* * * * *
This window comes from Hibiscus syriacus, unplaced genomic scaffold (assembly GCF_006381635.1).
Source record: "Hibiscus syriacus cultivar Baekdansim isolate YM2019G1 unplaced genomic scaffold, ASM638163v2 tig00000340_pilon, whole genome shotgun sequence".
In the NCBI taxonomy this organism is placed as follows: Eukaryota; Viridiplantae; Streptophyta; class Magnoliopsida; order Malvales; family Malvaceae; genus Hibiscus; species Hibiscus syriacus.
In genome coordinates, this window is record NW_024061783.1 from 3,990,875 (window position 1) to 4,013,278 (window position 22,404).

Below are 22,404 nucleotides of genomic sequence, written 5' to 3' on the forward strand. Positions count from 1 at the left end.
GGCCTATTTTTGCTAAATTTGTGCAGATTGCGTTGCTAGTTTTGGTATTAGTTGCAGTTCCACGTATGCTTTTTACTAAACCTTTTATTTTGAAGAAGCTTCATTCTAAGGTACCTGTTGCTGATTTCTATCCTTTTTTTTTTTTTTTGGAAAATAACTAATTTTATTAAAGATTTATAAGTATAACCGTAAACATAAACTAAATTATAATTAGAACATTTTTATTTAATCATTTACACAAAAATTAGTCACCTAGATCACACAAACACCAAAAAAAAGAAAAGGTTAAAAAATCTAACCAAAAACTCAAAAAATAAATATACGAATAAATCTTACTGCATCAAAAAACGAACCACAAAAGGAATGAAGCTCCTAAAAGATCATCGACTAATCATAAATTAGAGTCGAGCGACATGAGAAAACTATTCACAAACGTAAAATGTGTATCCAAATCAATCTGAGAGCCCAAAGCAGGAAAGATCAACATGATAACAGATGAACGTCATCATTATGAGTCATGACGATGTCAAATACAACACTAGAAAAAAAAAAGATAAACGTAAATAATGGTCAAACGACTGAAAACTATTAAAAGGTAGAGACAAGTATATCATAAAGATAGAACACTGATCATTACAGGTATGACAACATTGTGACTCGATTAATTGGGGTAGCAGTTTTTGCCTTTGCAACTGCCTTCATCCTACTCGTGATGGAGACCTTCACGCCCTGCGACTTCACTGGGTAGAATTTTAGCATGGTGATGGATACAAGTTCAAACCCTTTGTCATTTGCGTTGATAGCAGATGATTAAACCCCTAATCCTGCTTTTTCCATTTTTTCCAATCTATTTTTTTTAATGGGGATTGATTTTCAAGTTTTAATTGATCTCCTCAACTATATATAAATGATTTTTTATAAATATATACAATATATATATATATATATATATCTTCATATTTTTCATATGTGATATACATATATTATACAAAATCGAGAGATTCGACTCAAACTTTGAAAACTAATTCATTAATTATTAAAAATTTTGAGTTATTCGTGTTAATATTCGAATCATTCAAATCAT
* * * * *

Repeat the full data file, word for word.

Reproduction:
This window comes from Hibiscus syriacus, unplaced genomic scaffold (assembly GCF_006381635.1).
Source record: "Hibiscus syriacus cultivar Baekdansim isolate YM2019G1 unplaced genomic scaffold, ASM638163v2 tig00000340_pilon, whole genome shotgun sequence".
In the NCBI taxonomy this organism is placed as follows: Eukaryota; Viridiplantae; Streptophyta; class Magnoliopsida; order Malvales; family Malvaceae; genus Hibiscus; species Hibiscus syriacus.
In genome coordinates, this window is record NW_024061783.1 from 3,990,875 (window position 1) to 4,013,278 (window position 22,404).

Below are 22,404 nucleotides of genomic sequence, written 5' to 3' on the forward strand. Positions count from 1 at the left end.
GGCCTATTTTTGCTAAATTTGTGCAGATTGCGTTGCTAGTTTTGGTATTAGTTGCAGTTCCACGTATGCTTTTTACTAAACCTTTTATTTTGAAGAAGCTTCATTCTAAGGTACCTGTTGCTGATTTCTATCCTTTTTTTTTTTTTTTGGAAAATAACTAATTTTATTAAAGATTTATAAGTATAACCGTAAACATAAACTAAATTATAATTAGAACATTTTTATTTAATCATTTACACAAAAATTAGTCACCTAGATCACACAAACACCAAAAAAAAGAAAAGGTTAAAAAATCTAACCAAAAACTCAAAAAATAAATATACGAATAAATCTTACTGCATCAAAAAACGAACCACAAAAGGAATGAAGCTCCTAAAAGATCATCGACTAATCATAAATTAGAGTCGAGCGACATGAGAAAACTATTCACAAACGTAAAATGTGTATCCAAATCAATCTGAGAGCCCAAAGCAGGAAAGATCAACATGATAACAGATGAACGTCATCATTATGAGTCATGACGATGTCAAATACAACACTAGAAAAAAAAAAGATAAACGTAAATAATGGTCAAACGACTGAAAACTATTAAAAGGTAGAGACAAGTATATCATAAAGATAGAACACTGATCATTACAGGTATGACAACATTGTGACTCGATTAATTGGGGTAGCAGTTTTTGCCTTTGCAACTGCCTTCATCCTACTCGTGATGGAGACCTTCACGCCCTGCGACTTCACTGGGTAGAATTTTAGCATGGTGATGGATACAAGTTCAAACCCTTTGTCATTTGCGTTGATAGCAGATGATTAAACCCCTAATCCTGCTTTTTCCATTTTTTCCAATCTATTTTTTTTAATGGGGATTGATTTTCAAGTTTTAATTGATCTCCTCAACTATATATAAATGATTTTTTATAAATATATACAATATATATATATATATATATATCTTCATATTTTTCATATGTGATATACATATATTATACAAAATCGAGAGATTCGACTCAAACTTTGAAAACTAATTCATTAATTATTAAAAATTTTGAGTTATTCGTGTTAATATTCGAATCATTCAAATCAT